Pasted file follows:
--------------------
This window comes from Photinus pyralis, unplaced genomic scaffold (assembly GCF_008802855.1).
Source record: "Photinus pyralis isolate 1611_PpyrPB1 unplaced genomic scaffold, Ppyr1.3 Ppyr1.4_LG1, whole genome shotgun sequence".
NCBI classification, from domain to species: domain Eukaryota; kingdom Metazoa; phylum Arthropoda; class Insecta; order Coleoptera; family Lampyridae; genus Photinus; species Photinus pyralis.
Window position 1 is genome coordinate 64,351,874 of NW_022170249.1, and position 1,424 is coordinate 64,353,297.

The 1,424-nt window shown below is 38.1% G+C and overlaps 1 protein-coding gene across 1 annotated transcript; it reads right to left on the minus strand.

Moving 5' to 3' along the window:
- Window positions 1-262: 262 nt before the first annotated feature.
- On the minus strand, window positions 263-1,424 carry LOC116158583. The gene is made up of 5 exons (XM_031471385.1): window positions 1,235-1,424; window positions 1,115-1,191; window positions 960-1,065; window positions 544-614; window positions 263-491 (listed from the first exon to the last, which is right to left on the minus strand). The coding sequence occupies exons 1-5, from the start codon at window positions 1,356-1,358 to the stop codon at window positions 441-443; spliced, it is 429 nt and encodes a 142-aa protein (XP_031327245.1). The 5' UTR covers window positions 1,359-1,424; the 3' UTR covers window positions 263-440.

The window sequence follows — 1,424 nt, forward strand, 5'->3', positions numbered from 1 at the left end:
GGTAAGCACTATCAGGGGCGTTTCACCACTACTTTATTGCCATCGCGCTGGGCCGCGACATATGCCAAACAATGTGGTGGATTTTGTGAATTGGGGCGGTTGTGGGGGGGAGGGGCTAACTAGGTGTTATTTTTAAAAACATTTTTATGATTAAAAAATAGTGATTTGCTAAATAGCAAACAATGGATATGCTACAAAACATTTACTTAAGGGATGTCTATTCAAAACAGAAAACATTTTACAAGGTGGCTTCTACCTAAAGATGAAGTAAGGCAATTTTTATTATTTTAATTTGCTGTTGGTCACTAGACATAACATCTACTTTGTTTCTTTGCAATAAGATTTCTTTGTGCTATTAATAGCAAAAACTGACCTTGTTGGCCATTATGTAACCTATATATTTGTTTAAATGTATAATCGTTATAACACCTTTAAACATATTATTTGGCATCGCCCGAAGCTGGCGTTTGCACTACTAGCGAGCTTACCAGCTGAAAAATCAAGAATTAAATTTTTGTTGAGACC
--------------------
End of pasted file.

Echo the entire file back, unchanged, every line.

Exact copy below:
This window comes from Photinus pyralis, unplaced genomic scaffold (assembly GCF_008802855.1).
Source record: "Photinus pyralis isolate 1611_PpyrPB1 unplaced genomic scaffold, Ppyr1.3 Ppyr1.4_LG1, whole genome shotgun sequence".
NCBI classification, from domain to species: domain Eukaryota; kingdom Metazoa; phylum Arthropoda; class Insecta; order Coleoptera; family Lampyridae; genus Photinus; species Photinus pyralis.
Window position 1 is genome coordinate 64,351,874 of NW_022170249.1, and position 1,424 is coordinate 64,353,297.

The 1,424-nt window shown below is 38.1% G+C and overlaps 1 protein-coding gene across 1 annotated transcript; it reads right to left on the minus strand.

Moving 5' to 3' along the window:
- Window positions 1-262: 262 nt before the first annotated feature.
- On the minus strand, window positions 263-1,424 carry LOC116158583. The gene is made up of 5 exons (XM_031471385.1): window positions 1,235-1,424; window positions 1,115-1,191; window positions 960-1,065; window positions 544-614; window positions 263-491 (listed from the first exon to the last, which is right to left on the minus strand). The coding sequence occupies exons 1-5, from the start codon at window positions 1,356-1,358 to the stop codon at window positions 441-443; spliced, it is 429 nt and encodes a 142-aa protein (XP_031327245.1). The 5' UTR covers window positions 1,359-1,424; the 3' UTR covers window positions 263-440.

The window sequence follows — 1,424 nt, forward strand, 5'->3', positions numbered from 1 at the left end:
GGTAAGCACTATCAGGGGCGTTTCACCACTACTTTATTGCCATCGCGCTGGGCCGCGACATATGCCAAACAATGTGGTGGATTTTGTGAATTGGGGCGGTTGTGGGGGGGAGGGGCTAACTAGGTGTTATTTTTAAAAACATTTTTATGATTAAAAAATAGTGATTTGCTAAATAGCAAACAATGGATATGCTACAAAACATTTACTTAAGGGATGTCTATTCAAAACAGAAAACATTTTACAAGGTGGCTTCTACCTAAAGATGAAGTAAGGCAATTTTTATTATTTTAATTTGCTGTTGGTCACTAGACATAACATCTACTTTGTTTCTTTGCAATAAGATTTCTTTGTGCTATTAATAGCAAAAACTGACCTTGTTGGCCATTATGTAACCTATATATTTGTTTAAATGTATAATCGTTATAACACCTTTAAACATATTATTTGGCATCGCCCGAAGCTGGCGTTTGCACTACTAGCGAGCTTACCAGCTGAAAAATCAAGAATTAAATTTTTGTTGAGACC